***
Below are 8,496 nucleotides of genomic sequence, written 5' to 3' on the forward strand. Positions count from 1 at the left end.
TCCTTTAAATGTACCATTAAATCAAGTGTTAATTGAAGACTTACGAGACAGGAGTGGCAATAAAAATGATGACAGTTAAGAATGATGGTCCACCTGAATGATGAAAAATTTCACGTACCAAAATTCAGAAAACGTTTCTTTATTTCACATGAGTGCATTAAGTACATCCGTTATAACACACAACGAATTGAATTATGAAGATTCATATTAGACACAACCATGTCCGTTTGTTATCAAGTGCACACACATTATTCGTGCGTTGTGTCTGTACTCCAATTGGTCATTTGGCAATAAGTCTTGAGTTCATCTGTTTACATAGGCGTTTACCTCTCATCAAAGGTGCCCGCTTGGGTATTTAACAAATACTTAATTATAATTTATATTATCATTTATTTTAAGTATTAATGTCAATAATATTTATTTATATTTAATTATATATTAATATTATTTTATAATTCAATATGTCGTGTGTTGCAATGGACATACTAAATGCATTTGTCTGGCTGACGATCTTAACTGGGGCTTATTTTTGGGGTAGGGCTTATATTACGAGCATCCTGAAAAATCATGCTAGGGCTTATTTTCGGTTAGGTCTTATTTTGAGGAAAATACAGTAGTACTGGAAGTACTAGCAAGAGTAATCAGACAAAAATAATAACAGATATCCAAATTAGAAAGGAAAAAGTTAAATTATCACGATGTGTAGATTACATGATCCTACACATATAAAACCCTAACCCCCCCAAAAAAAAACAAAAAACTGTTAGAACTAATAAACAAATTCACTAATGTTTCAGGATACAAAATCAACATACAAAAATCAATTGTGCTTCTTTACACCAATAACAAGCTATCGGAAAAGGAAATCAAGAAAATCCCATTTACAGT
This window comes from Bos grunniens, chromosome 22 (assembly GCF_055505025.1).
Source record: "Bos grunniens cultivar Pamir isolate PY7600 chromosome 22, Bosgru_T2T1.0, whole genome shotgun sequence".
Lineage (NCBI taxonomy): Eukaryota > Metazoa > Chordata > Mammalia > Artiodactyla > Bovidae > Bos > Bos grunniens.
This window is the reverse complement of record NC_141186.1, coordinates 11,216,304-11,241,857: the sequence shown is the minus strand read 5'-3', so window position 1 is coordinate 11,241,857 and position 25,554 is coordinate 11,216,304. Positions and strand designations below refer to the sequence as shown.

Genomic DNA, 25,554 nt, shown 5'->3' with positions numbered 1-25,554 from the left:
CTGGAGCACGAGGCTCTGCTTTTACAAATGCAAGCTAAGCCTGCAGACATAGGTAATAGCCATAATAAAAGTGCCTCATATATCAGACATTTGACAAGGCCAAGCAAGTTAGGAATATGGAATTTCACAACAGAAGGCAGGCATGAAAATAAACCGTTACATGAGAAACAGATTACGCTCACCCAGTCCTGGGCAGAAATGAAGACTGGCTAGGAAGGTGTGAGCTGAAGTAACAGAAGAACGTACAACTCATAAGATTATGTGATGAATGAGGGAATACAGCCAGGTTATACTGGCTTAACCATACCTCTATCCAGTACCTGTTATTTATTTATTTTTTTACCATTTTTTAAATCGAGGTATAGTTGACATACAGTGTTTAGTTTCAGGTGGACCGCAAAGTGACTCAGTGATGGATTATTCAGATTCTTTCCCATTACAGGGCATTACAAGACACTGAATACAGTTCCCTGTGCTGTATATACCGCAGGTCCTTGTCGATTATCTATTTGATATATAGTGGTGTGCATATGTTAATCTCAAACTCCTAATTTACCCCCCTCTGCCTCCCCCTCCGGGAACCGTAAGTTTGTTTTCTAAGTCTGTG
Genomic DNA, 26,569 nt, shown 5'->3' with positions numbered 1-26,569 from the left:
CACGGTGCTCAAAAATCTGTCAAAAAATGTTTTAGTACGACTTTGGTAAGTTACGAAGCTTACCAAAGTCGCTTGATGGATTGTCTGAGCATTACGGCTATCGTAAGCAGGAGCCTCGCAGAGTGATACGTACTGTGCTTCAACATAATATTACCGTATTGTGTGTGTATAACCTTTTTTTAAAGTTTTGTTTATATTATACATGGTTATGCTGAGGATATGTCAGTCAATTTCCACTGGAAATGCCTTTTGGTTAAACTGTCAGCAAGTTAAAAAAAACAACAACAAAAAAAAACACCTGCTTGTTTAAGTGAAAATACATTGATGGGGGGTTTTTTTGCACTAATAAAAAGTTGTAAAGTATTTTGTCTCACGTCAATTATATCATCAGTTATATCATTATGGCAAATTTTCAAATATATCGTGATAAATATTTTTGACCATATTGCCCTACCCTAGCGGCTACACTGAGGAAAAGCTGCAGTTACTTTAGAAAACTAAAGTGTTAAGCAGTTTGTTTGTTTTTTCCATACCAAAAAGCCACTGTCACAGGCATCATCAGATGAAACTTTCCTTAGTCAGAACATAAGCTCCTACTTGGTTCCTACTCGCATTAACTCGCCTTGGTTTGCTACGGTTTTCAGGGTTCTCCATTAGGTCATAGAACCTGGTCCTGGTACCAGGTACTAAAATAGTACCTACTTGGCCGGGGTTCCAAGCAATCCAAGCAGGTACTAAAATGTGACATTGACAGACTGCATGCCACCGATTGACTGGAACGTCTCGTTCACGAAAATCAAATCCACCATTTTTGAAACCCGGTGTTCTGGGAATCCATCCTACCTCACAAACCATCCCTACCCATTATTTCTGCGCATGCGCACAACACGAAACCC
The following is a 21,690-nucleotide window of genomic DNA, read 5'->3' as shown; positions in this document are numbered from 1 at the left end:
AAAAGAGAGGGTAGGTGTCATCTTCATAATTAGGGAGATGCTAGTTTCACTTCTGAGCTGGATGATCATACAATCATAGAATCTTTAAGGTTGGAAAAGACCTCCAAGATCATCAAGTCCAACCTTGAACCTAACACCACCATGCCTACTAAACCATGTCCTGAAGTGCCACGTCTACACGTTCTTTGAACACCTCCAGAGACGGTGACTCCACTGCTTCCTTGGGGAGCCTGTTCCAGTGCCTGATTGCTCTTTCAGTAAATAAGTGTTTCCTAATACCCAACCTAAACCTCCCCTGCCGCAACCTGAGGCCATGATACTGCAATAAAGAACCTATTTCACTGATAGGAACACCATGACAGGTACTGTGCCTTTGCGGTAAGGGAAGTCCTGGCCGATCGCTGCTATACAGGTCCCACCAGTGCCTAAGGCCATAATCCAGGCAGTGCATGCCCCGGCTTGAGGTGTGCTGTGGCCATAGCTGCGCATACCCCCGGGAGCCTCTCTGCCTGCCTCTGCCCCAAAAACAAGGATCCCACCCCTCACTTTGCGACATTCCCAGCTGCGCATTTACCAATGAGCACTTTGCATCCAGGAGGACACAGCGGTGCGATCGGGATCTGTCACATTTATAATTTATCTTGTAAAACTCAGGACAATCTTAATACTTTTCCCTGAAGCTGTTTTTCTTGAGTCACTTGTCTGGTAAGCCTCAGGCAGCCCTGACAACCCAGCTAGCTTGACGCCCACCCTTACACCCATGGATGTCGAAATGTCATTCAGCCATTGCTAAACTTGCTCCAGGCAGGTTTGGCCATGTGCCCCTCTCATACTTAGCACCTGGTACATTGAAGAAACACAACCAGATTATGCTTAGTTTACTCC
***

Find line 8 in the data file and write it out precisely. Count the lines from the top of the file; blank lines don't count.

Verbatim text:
CTGGAGCACGAGGCTCTGCTTTTACAAATGCAAGCTAAGCCTGCAGACATAGGTAATAGCCATAATAAAAGTGCCTCATATATCAGACATTTGACAAGGCCAAGCAAGTTAGGAATATGGAATTTCACAACAGAAGGCAGGCATGAAAATAAACCGTTACATGAGAAACAGATTACGCTCACCCAGTCCTGGGCAGAAATGAAGACTGGCTAGGAAGGTGTGAGCTGAAGTAACAGAAGAACGTACAACTCATAAGATTATGTGATGAATGAGGGAATACAGCCAGGTTATACTGGCTTAACCATACCTCTATCCAGTACCTGTTATTTATTTATTTTTTTACCATTTTTTAAATCGAGGTATAGTTGACATACAGTGTTTAGTTTCAGGTGGACCGCAAAGTGACTCAGTGATGGATTATTCAGATTCTTTCCCATTACAGGGCATTACAAGACACTGAATACAGTTCCCTGTGCTGTATATACCGCAGGTCCTTGTCGATTATCTATTTGATATATAGTGGTGTGCATATGTTAATCTCAAACTCCTAATTTACCCCCCTCTGCCTCCCCCTCCGGGAACCGTAAGTTTGTTTTCTAAGTCTGTG